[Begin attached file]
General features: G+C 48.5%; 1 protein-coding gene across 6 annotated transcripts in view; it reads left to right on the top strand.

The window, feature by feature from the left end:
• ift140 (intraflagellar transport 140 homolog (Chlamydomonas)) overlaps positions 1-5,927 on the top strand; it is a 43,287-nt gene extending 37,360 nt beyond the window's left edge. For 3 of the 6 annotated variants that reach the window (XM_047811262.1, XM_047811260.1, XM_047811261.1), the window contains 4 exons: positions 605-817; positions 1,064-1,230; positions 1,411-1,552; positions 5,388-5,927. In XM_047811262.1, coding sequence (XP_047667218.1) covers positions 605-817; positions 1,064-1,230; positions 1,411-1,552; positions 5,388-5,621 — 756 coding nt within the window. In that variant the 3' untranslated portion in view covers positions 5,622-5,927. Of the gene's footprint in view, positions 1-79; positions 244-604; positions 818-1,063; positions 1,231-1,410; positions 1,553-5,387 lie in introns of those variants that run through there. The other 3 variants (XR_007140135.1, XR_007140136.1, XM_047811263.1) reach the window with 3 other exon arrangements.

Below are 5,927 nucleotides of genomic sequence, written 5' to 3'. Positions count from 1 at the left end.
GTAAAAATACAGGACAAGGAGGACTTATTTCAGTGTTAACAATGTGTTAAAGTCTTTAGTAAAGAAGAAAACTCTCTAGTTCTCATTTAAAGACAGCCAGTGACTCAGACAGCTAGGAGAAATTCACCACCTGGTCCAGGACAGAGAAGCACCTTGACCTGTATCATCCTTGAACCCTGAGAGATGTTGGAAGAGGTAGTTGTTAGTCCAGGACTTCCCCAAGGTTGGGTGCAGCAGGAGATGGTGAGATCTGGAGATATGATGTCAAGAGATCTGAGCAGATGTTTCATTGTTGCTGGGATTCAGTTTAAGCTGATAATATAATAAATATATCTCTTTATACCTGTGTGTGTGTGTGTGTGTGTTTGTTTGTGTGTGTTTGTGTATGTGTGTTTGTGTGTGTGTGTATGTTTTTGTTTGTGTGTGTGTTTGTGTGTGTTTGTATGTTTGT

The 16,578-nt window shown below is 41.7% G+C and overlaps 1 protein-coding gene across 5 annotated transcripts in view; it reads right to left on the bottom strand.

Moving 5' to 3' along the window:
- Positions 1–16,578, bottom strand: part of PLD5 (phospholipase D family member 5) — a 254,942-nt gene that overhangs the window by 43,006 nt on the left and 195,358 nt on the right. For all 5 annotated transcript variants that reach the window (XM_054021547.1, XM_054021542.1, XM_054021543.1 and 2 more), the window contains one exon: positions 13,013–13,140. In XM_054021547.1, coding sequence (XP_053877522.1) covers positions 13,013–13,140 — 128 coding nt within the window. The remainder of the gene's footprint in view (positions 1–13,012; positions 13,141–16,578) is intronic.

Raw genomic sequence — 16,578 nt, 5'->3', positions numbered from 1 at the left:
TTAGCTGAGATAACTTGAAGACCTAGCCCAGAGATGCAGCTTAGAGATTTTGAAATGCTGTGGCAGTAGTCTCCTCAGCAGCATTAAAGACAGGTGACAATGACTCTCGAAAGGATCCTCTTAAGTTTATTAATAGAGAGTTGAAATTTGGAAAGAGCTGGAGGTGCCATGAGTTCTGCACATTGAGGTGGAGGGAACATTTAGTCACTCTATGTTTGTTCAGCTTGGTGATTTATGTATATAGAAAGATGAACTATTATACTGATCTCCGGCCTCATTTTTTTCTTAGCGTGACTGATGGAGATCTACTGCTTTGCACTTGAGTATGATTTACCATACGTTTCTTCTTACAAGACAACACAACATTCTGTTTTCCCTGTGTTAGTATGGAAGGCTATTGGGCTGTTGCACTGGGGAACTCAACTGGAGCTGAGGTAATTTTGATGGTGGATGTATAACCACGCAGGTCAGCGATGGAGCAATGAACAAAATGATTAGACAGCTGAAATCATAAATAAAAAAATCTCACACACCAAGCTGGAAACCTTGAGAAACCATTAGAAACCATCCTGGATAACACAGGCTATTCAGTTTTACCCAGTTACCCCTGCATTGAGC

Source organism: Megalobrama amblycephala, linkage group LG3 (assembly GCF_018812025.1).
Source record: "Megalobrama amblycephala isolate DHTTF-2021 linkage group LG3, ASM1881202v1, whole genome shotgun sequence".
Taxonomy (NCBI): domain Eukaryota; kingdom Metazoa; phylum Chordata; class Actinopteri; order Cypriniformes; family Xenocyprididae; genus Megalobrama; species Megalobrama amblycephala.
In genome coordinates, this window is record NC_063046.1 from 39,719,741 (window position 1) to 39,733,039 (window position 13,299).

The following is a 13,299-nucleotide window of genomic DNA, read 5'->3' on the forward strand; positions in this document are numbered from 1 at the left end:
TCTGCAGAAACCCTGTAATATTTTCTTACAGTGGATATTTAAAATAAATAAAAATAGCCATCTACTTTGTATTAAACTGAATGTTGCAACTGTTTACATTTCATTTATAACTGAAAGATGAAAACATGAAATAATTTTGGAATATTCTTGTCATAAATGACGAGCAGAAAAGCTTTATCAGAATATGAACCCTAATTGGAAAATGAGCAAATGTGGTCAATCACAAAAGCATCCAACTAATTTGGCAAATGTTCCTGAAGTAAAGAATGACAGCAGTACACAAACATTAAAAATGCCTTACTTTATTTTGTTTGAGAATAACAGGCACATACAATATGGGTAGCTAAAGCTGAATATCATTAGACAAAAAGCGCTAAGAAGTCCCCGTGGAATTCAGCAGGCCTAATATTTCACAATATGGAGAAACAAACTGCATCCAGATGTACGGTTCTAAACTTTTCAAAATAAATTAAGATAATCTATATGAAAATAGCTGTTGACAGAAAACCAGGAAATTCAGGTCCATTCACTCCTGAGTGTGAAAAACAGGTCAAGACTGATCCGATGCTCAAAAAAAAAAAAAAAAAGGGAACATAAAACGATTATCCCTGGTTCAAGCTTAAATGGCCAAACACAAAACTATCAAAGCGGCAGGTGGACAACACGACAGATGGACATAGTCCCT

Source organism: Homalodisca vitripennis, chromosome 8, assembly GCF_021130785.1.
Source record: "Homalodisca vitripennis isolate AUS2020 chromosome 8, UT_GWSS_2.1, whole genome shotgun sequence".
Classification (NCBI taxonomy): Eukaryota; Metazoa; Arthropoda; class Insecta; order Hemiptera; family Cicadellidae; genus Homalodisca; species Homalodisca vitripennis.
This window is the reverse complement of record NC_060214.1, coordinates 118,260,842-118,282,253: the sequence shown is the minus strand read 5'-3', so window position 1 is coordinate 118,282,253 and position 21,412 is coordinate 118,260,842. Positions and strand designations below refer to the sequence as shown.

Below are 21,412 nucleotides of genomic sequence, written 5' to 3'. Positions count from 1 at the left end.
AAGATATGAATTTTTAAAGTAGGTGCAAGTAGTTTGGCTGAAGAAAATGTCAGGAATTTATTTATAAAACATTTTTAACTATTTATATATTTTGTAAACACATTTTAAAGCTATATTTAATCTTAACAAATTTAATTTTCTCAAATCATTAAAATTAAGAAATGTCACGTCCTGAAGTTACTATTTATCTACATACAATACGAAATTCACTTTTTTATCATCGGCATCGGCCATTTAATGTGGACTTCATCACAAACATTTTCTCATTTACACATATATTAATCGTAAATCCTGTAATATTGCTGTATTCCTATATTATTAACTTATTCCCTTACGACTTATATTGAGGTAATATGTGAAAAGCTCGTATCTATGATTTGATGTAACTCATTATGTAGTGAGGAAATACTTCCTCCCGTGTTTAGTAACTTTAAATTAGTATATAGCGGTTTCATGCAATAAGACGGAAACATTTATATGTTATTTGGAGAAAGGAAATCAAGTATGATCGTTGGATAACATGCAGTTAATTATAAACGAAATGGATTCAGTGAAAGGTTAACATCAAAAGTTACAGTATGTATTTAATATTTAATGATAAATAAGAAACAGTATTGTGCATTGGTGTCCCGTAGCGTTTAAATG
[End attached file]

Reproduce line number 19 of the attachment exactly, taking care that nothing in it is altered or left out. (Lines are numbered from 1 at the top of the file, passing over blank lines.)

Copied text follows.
Classification (NCBI taxonomy): Eukaryota; Metazoa; Arthropoda; class Insecta; order Hemiptera; family Cicadellidae; genus Homalodisca; species Homalodisca vitripennis.